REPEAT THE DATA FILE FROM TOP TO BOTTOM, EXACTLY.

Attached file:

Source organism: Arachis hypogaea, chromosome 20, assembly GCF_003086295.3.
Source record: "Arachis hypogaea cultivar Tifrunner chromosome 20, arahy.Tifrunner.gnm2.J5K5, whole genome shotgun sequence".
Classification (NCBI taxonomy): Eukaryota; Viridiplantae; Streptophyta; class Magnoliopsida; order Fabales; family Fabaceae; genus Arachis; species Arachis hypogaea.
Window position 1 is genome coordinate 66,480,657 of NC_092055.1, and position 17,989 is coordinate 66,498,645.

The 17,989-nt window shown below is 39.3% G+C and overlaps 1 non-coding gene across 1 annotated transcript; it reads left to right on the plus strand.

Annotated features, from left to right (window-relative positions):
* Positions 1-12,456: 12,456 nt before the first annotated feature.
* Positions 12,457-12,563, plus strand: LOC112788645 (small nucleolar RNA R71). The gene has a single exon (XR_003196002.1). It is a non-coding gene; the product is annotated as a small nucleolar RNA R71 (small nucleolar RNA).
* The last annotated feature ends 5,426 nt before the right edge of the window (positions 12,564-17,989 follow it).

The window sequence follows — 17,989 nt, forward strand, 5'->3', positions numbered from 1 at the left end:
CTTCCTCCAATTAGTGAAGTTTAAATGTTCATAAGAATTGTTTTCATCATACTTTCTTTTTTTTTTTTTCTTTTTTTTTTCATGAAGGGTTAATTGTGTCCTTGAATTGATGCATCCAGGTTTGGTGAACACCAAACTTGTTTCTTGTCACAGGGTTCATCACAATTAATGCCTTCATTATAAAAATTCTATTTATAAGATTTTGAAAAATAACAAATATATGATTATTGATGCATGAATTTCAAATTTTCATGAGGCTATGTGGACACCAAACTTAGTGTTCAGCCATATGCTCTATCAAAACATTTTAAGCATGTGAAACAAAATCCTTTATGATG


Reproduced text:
Source organism: Arachis hypogaea, chromosome 20, assembly GCF_003086295.3.
Source record: "Arachis hypogaea cultivar Tifrunner chromosome 20, arahy.Tifrunner.gnm2.J5K5, whole genome shotgun sequence".
Classification (NCBI taxonomy): Eukaryota; Viridiplantae; Streptophyta; class Magnoliopsida; order Fabales; family Fabaceae; genus Arachis; species Arachis hypogaea.
Window position 1 is genome coordinate 66,480,657 of NC_092055.1, and position 17,989 is coordinate 66,498,645.

The 17,989-nt window shown below is 39.3% G+C and overlaps 1 non-coding gene across 1 annotated transcript; it reads left to right on the plus strand.

Annotated features, from left to right (window-relative positions):
* Positions 1-12,456: 12,456 nt before the first annotated feature.
* Positions 12,457-12,563, plus strand: LOC112788645 (small nucleolar RNA R71). The gene has a single exon (XR_003196002.1). It is a non-coding gene; the product is annotated as a small nucleolar RNA R71 (small nucleolar RNA).
* The last annotated feature ends 5,426 nt before the right edge of the window (positions 12,564-17,989 follow it).

The window sequence follows — 17,989 nt, forward strand, 5'->3', positions numbered from 1 at the left end:
CTTCCTCCAATTAGTGAAGTTTAAATGTTCATAAGAATTGTTTTCATCATACTTTCTTTTTTTTTTTTTCTTTTTTTTTTCATGAAGGGTTAATTGTGTCCTTGAATTGATGCATCCAGGTTTGGTGAACACCAAACTTGTTTCTTGTCACAGGGTTCATCACAATTAATGCCTTCATTATAAAAATTCTATTTATAAGATTTTGAAAAATAACAAATATATGATTATTGATGCATGAATTTCAAATTTTCATGAGGCTATGTGGACACCAAACTTAGTGTTCAGCCATATGCTCTATCAAAACATTTTAAGCATGTGAAACAAAATCCTTTATGATG